Mar 8, 2010

The meaning of π (3)

Recall the last episode. π is an irrational number? Irrational number are infinitely long? How do you know? How do we get to the end of the rainbow?

Sit back and don’t relax. Rational numbers can be expressed by a fraction m/n, where m and n are integers, with n non-zero. For example, 4 is a rational number (4/1 = 4), 0.25 is rational (1/4 = 0.25), and so on. Irrational numbers, then, by definition, cannot be expressed by such a fraction.
The first famous example for an irrational number was the square root of 2, and when Hippasus, a member of the Pythagorean school of mathematicians (Pythagoras, him, the author of the notorious theorem)…when Hippasus came up with the first proof, he was apparently not lauded for his efforts: according to legend, he made his discovery while out at sea, and was subsequently thrown overboard by his fellow Pythagoreans “…for having produced an element in the universe which denied the…doctrine that all phenomena in the universe can be reduced to whole numbers and their ratios.”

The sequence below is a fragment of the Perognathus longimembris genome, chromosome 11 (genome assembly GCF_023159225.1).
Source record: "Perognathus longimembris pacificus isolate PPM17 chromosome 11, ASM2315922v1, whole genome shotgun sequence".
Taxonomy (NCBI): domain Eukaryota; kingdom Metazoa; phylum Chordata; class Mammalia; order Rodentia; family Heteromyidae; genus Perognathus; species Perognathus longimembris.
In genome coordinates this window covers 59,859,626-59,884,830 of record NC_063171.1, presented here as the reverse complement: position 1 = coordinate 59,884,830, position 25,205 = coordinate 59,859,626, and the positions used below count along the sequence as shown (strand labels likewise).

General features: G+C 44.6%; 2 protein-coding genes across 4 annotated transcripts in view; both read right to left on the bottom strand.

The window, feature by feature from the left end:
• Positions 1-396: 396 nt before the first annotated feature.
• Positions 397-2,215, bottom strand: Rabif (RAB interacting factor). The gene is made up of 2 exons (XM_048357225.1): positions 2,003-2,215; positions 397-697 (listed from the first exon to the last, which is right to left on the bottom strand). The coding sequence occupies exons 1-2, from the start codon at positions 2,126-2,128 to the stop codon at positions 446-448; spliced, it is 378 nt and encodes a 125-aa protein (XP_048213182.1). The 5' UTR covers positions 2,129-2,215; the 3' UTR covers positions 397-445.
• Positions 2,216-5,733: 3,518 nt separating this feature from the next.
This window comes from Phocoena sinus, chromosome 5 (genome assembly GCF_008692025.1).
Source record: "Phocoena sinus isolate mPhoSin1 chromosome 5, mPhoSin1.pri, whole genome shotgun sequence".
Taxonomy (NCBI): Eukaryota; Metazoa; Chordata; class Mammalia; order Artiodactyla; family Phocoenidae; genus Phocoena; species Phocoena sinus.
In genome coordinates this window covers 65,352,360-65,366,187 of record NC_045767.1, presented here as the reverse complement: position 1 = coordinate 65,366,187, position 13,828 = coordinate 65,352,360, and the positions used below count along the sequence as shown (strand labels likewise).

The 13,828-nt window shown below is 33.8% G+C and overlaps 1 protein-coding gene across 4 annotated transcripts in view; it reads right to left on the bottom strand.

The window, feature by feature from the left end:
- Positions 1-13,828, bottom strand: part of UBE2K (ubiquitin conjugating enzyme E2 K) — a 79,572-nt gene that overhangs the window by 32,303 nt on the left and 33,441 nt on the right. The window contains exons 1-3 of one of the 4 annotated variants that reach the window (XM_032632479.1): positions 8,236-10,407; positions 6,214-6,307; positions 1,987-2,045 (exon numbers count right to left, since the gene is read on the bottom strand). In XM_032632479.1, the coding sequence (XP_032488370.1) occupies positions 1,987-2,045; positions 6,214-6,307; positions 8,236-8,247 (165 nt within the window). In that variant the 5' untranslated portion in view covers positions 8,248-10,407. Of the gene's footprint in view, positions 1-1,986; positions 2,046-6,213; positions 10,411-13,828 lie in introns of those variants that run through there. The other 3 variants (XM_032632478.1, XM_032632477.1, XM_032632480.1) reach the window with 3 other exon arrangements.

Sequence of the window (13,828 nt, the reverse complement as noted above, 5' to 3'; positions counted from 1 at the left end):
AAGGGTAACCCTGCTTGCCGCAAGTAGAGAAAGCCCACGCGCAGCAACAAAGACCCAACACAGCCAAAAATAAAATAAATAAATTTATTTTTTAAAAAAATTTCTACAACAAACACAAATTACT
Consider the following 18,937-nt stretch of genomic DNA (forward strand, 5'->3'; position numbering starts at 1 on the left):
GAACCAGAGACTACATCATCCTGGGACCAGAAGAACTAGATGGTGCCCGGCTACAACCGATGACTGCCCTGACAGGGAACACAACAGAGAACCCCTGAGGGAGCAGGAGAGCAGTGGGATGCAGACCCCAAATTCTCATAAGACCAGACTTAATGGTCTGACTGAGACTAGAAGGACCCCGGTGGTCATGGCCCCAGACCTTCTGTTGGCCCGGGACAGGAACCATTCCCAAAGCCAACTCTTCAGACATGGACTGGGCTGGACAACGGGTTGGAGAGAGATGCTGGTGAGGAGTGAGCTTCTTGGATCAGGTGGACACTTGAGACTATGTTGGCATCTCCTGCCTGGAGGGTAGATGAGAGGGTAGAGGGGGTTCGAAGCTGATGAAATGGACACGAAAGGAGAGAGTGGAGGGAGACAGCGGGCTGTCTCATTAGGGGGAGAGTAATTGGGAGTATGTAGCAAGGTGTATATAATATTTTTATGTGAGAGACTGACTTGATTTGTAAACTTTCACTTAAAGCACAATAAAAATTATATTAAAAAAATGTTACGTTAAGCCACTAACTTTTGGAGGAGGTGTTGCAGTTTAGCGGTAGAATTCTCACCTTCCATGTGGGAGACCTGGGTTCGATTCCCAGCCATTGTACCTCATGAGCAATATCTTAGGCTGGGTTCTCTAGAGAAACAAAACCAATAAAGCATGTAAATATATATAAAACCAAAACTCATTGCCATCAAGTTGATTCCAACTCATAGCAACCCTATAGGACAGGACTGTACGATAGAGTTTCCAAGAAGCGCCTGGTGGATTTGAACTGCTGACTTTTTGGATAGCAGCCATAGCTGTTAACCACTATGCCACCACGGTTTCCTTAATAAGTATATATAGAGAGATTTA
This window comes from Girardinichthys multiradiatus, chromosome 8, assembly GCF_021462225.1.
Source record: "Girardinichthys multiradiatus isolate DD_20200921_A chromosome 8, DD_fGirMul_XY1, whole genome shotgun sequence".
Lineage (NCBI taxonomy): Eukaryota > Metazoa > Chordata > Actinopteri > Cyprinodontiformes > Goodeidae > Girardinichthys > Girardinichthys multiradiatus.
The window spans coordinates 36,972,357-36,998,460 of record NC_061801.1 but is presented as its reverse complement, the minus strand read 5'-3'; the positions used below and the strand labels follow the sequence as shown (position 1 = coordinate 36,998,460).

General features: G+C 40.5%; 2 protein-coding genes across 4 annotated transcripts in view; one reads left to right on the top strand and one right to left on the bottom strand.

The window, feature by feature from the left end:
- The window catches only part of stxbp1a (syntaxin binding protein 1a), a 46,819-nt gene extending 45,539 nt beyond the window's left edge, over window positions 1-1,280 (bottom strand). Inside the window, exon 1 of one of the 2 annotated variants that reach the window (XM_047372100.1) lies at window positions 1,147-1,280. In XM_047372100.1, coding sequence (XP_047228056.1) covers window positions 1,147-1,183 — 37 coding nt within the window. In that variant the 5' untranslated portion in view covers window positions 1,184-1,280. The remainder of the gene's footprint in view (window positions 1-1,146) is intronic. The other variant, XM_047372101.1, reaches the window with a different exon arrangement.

How do “we” know π is irrational? Well, “we” did not, for quite some time, although “we” had our suspicions, because all efforts to represent π by a rational number failed. So we had to wait until the 18th century, as the proof requires some serious (infinitesimal) calculus, which had to be invented first (by Newton and Leibniz).
How do we know that irrational numbers have an infinite decimal expansion? Well, because the long division of a rational number either terminates (1/4), or yields a repeating sequence (1/3, for example, or 1/81).

OK, so, π is irrational, and hence enjoys an infinite, non-repetitive decimal expansion. There we go. Equipped with the Infinite Monkey Theorem (last episode) we will be able to find any arbitrary message in the decimal expansion of π. Ellie’s efforts futile, Jodie Foster mislead, Carl Sagan misleading…(first episode)? No conspiracy?

No conspiracy? You mean that's a happy ending?

Stay tuned.

No comments: